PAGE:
When the score sheet is completed, a record is made of the length of time that the woman has received care in the delivery suite. During data collection the mean times are recorded by category, thus providing a mean time per category for the calculation of staffing needs. Extra allowances of midwife time are given to women in the three higher need categories thus allowing for the fact that such women or their infant(s) require the attention of more than one midwife at times during their labour.
Experience has shown that there is considerable other work in delivery suites and this consists of;
- antenatal cases classified as Category X , Category A1 or A 2,
- readmissions, (Category R)
- and midwives escorting mothers and or newborns to another unit for emergency care.
Category X are women who usually self admit, may have early signs of labour, need observation, support and care, but do not progress and go home or might be admitted overnight.
Category A1 are antenatal cases who require some monitoring and possibly intervention, but do not have major problems and may then go home or be admitted to antenatal ward
Category A 2 are antenatal cases with a more serious problem, e.g. premature labour, APH, raised blood pressure who require intervention and monitoring and will certainly be admitted for further care; or in some cases be transferred to another maternity unit for expert neonatal care.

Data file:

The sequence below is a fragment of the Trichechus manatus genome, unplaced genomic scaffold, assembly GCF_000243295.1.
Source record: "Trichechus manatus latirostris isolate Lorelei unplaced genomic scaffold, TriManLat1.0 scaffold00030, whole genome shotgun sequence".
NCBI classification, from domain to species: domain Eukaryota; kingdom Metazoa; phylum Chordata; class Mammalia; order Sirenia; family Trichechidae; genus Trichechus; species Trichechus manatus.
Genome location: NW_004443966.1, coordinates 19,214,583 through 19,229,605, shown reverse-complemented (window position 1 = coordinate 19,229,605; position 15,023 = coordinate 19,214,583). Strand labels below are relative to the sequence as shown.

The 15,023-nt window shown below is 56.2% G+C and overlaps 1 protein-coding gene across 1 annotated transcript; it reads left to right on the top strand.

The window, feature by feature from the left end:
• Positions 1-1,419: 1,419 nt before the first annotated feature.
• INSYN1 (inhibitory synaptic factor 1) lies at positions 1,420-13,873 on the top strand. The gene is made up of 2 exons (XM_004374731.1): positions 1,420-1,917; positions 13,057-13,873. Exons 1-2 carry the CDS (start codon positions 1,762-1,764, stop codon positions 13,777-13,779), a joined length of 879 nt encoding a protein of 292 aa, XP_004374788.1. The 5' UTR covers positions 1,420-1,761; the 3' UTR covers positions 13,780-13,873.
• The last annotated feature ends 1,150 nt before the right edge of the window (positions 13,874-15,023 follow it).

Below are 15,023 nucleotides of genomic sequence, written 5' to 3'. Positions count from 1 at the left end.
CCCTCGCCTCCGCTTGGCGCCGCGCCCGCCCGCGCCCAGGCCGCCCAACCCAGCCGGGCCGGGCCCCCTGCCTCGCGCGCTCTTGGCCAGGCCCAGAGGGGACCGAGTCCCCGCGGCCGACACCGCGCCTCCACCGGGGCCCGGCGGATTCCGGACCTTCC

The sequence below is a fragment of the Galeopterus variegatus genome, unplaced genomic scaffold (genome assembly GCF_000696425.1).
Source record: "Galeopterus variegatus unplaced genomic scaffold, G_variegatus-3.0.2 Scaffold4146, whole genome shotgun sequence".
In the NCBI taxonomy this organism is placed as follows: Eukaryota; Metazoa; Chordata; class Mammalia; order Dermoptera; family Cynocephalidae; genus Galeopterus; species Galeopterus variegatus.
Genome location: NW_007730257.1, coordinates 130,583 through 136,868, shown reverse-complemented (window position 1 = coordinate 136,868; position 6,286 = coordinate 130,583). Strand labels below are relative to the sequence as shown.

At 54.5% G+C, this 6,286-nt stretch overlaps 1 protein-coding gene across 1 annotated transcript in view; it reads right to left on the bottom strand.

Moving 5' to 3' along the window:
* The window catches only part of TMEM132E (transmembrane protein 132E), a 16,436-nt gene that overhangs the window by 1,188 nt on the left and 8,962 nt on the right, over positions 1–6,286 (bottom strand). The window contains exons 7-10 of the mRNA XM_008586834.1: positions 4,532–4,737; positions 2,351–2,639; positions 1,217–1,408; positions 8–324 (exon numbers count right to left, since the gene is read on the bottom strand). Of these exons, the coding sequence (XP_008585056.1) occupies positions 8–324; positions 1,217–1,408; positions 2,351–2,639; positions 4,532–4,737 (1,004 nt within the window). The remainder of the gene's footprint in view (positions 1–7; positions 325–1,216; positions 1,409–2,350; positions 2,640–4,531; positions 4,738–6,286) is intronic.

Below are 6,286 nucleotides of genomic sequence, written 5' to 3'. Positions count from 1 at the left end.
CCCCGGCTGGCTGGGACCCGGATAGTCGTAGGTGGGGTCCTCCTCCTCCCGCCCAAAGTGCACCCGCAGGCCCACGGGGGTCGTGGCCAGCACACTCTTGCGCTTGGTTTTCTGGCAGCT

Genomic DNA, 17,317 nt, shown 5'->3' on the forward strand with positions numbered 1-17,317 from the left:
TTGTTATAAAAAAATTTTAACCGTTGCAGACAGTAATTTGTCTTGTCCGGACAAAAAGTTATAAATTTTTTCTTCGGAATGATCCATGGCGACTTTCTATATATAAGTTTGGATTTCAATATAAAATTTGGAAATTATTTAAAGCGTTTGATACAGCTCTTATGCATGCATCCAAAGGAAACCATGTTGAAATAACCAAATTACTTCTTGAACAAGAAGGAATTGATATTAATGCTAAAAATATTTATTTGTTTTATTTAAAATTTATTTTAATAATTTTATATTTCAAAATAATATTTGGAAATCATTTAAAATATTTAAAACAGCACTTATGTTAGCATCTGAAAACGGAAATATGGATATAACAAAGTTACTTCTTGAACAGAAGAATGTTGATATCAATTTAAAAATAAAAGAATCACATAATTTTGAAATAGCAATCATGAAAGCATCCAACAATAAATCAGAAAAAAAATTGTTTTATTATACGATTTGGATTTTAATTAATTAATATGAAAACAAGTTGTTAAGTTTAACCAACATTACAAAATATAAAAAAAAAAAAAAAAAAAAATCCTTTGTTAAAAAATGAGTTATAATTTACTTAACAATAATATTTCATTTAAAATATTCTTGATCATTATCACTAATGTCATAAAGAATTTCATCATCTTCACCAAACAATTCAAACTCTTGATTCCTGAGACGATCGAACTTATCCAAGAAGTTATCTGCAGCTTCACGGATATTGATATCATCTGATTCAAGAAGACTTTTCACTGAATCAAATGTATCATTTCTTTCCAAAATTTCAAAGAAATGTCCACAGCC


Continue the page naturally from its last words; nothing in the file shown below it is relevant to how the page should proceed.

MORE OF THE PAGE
More recently we have found gynaecology cases being cared for in delivery suites and this workload is also recorded, as well as the non-viable/registrable births.
- Postnatal care; all mothers receive postnatal care in hospital and community. The birth outcome category indicates the degree of need of postnatal care and is used to record the length of stay in hospital and the midwife hours needed per category for both hospital and community care.
- Antenatal care in hospital is based upon;Recorded midwife time in antenatal clinics and parentcraft sessionsClassification of the numbers of high and low risk/need antenatal admissions, the length of stay for each group and the midwife hours neededRecord of any other ward attenders
- Antenatal care in community is based upon NICE guidelines and midwife hours required. There is some variation of hours depending on whether the community midwife also undertakes the booking and screening process on behalf of the hospital.BR+ consultants confer with expert groups of midwives to assess and review midwife hours needed for these different aspects of care.